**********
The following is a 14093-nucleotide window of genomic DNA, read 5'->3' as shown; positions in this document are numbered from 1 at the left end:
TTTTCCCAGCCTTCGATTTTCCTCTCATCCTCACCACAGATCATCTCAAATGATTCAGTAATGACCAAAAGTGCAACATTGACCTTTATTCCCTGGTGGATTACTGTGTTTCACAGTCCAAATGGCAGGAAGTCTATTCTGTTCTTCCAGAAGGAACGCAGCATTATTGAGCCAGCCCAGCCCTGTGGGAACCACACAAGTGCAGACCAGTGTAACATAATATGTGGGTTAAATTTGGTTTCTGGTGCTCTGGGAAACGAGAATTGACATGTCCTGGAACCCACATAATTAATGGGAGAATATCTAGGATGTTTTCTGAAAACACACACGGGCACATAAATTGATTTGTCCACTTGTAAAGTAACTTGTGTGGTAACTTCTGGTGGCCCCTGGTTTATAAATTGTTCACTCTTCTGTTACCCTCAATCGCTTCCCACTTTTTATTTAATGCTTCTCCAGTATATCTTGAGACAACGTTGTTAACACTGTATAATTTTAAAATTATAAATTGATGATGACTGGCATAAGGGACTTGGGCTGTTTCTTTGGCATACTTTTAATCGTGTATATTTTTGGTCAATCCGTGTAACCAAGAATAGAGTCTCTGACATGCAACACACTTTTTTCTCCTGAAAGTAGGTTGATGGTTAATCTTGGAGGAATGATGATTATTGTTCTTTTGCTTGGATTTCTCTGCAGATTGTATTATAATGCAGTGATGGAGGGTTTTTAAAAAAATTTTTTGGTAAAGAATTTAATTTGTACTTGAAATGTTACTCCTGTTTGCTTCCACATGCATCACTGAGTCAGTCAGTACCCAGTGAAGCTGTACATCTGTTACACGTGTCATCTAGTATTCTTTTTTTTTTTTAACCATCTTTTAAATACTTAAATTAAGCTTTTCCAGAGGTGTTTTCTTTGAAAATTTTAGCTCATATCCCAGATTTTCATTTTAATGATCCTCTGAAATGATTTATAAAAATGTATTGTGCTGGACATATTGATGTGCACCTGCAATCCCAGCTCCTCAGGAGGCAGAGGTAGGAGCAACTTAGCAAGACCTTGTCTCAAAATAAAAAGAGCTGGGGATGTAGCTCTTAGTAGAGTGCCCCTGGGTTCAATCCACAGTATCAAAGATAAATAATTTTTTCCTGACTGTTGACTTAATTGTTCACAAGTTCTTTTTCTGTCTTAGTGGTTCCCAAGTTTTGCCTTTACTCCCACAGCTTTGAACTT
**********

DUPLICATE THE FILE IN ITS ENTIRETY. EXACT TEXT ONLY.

The following is a 14093-nucleotide window of genomic DNA, read 5'->3' as shown; positions in this document are numbered from 1 at the left end:
TTTTCCCAGCCTTCGATTTTCCTCTCATCCTCACCACAGATCATCTCAAATGATTCAGTAATGACCAAAAGTGCAACATTGACCTTTATTCCCTGGTGGATTACTGTGTTTCACAGTCCAAATGGCAGGAAGTCTATTCTGTTCTTCCAGAAGGAACGCAGCATTATTGAGCCAGCCCAGCCCTGTGGGAACCACACAAGTGCAGACCAGTGTAACATAATATGTGGGTTAAATTTGGTTTCTGGTGCTCTGGGAAACGAGAATTGACATGTCCTGGAACCCACATAATTAATGGGAGAATATCTAGGATGTTTTCTGAAAACACACACGGGCACATAAATTGATTTGTCCACTTGTAAAGTAACTTGTGTGGTAACTTCTGGTGGCCCCTGGTTTATAAATTGTTCACTCTTCTGTTACCCTCAATCGCTTCCCACTTTTTATTTAATGCTTCTCCAGTATATCTTGAGACAACGTTGTTAACACTGTATAATTTTAAAATTATAAATTGATGATGACTGGCATAAGGGACTTGGGCTGTTTCTTTGGCATACTTTTAATCGTGTATATTTTTGGTCAATCCGTGTAACCAAGAATAGAGTCTCTGACATGCAACACACTTTTTTCTCCTGAAAGTAGGTTGATGGTTAATCTTGGAGGAATGATGATTATTGTTCTTTTGCTTGGATTTCTCTGCAGATTGTATTATAATGCAGTGATGGAGGGTTTTTAAAAAAATTTTTTGGTAAAGAATTTAATTTGTACTTGAAATGTTACTCCTGTTTGCTTCCACATGCATCACTGAGTCAGTCAGTACCCAGTGAAGCTGTACATCTGTTACACGTGTCATCTAGTATTCTTTTTTTTTTTTAACCATCTTTTAAATACTTAAATTAAGCTTTTCCAGAGGTGTTTTCTTTGAAAATTTTAGCTCATATCCCAGATTTTCATTTTAATGATCCTCTGAAATGATTTATAAAAATGTATTGTGCTGGACATATTGATGTGCACCTGCAATCCCAGCTCCTCAGGAGGCAGAGGTAGGAGCAACTTAGCAAGACCTTGTCTCAAAATAAAAAGAGCTGGGGATGTAGCTCTTAGTAGAGTGCCCCTGGGTTCAATCCACAGTATCAAAGATAAATAATTTTTTCCTGACTGTTGACTTAATTGTTCACAAGTTCTTTTTCTGTCTTAGTGGTTCCCAAGTTTTGCCTTTACTCCCACAGCTTTGAACTT